Freewire Technologies, which offers EV fast charging and energy management solutions, will integrate Tesla’s North American Charging Standard (NACS) connector to its Boost Chargers from 2024, thus eliminating the need for an adapter for Tesla owners.

The decision comes after Ford recently announced that its EVs will be fitted with Tesla’s own NACS port from 2025 and that the Blue Oval’s zero-emissions vehicles will have access to the 12,000+ Superchargers in the United States and Canada.

Freewire’s CEO Arcady Sosinov commended the agreement between the two American automotive powerhouses in a conversation with Electrek:

“Freewire commends the recent announcement by Tesla and Ford to make NACS charging accessible to more vehicles. For a sustainable transition to electric transportation, it is crucial to quickly increase investments and make reliable, publicly accessible fast-charging infrastructure widely available. It will require all charging providers to work together to meet public charging demand, and we support Tesla in making steps towards opening their technology and network. Freewire has long been a proponent of standardization across the industry as it will make charging more convenient for drivers and allow infrastructure to keep pace with EV adoption nationwide. Freewire plans to make NACS connectors available on Boost Chargers by mid 2024.”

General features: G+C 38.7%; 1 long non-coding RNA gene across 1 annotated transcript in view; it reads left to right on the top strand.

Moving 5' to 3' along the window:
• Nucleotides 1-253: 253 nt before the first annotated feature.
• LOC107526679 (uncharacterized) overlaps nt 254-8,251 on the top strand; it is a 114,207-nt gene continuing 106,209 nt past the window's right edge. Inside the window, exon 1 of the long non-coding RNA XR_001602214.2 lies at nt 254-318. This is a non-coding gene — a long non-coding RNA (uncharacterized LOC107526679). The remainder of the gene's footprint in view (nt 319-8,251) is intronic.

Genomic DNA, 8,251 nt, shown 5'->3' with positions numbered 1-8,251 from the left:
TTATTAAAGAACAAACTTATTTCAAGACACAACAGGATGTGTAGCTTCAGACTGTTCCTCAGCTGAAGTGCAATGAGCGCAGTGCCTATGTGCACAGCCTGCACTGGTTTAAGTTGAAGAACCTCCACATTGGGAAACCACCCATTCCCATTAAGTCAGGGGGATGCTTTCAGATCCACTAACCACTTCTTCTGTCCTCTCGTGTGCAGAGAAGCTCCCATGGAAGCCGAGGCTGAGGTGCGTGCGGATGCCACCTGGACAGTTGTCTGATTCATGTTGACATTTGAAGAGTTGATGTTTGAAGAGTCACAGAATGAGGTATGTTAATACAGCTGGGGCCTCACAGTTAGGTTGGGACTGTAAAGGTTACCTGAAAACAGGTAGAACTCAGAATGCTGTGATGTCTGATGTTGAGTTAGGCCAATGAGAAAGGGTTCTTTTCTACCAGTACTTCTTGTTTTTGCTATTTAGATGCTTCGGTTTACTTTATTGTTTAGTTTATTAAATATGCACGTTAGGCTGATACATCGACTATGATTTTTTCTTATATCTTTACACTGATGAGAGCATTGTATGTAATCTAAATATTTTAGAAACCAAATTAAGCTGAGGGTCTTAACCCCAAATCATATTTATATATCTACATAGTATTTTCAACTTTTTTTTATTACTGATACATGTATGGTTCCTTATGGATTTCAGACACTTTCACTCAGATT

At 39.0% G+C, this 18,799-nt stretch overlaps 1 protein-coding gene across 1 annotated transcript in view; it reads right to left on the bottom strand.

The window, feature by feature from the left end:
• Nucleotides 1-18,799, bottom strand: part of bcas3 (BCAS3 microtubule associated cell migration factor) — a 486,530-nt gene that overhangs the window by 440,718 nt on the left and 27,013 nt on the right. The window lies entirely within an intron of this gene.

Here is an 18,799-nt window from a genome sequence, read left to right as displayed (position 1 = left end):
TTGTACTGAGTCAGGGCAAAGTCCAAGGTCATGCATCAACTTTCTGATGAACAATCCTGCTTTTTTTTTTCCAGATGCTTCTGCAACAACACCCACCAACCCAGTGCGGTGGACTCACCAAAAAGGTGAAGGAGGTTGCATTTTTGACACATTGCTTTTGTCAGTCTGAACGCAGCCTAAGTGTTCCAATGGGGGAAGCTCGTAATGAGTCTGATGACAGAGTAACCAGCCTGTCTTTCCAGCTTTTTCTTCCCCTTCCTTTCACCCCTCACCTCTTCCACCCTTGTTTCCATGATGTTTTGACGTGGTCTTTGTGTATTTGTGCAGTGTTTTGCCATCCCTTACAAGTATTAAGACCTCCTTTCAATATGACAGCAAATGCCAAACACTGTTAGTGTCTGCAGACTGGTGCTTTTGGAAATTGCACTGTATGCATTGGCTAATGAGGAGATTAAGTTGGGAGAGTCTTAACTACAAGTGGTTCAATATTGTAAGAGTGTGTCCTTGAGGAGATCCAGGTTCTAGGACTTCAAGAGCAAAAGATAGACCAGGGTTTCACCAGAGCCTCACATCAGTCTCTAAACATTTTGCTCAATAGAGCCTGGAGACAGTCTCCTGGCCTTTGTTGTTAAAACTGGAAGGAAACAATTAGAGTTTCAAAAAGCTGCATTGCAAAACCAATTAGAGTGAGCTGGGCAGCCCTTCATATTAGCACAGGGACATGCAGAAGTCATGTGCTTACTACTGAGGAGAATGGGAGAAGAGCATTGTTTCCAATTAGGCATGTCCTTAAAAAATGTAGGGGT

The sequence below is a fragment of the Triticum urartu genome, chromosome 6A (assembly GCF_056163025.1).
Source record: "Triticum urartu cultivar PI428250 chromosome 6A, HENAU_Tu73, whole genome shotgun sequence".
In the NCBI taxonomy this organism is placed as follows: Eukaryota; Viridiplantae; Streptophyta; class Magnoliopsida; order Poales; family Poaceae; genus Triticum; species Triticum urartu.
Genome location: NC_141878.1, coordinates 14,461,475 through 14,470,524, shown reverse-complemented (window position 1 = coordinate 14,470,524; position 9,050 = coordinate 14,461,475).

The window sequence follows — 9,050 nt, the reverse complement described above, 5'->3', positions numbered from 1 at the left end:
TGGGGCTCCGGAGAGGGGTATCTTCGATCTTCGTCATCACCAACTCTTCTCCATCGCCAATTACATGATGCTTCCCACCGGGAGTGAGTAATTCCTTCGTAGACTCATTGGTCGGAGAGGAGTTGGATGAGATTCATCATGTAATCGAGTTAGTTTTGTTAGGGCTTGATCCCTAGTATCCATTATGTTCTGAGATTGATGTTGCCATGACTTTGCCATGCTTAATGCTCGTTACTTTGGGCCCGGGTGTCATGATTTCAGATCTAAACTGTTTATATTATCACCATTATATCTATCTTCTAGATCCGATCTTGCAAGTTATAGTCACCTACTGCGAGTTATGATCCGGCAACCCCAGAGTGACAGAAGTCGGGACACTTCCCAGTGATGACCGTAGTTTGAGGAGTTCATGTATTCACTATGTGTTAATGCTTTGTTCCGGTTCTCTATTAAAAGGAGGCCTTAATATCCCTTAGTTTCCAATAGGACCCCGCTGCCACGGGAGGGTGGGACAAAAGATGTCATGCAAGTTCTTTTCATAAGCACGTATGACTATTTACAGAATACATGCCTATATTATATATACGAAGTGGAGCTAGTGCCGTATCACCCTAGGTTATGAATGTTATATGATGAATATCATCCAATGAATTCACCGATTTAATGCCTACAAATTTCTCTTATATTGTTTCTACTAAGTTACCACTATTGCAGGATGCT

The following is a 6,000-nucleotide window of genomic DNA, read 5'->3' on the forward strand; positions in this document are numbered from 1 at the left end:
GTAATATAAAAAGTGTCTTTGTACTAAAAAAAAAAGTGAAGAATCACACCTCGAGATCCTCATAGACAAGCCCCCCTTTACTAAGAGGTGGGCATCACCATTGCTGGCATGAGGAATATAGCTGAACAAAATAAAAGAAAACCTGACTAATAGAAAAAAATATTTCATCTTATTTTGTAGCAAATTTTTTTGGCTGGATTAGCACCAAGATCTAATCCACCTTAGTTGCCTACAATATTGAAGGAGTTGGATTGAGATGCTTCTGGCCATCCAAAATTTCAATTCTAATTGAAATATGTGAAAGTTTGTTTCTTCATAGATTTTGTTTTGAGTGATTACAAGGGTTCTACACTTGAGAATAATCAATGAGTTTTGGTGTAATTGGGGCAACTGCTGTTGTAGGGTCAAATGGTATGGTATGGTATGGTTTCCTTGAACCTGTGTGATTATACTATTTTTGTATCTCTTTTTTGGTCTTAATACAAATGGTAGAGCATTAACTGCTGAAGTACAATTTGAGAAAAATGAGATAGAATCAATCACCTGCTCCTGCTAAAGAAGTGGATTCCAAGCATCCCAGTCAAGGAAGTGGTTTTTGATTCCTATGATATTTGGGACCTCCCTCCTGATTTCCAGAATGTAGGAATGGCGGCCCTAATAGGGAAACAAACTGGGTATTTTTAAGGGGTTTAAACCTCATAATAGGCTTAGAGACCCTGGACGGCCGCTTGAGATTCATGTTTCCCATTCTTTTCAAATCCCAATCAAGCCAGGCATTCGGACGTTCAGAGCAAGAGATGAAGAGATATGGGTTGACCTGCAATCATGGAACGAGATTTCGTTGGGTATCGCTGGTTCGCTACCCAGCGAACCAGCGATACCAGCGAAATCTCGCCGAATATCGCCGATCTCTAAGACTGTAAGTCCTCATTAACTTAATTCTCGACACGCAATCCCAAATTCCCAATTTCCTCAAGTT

Currently, Tesla owners can top-up the batteries in their vehicles from a Freewire charger via an adapter, but this will no longer be necessary after the California-based company integrates the NACS plug.

Established in 2014, Freewire has a rather interesting proposition in the form of its Boost Charger stalls, which are available with two power output levels: 150 kilowatts and 200 kilowatts.

Freewire DC Boost Charger

Freewire DC Boost Charger

The DC fast charger has an integrated 160-kilowatt-hour lithium-ion battery and doesn’t need a high-power input to function properly. Instead, it can be powered by regular 3-phase AC up to 400 volts or split-phase 240V, so the costs of installation can be much lower than a comparable fast charger without integrated batteries.

Furthermore, Freewire’s solution has software that can charge the integrated batteries when power from the grid is cheaper and then deliver it to vehicles in need via the two charging cables.

As always, we’d like to know what you think about this, so head over to the comments section below to give us your thoughts.

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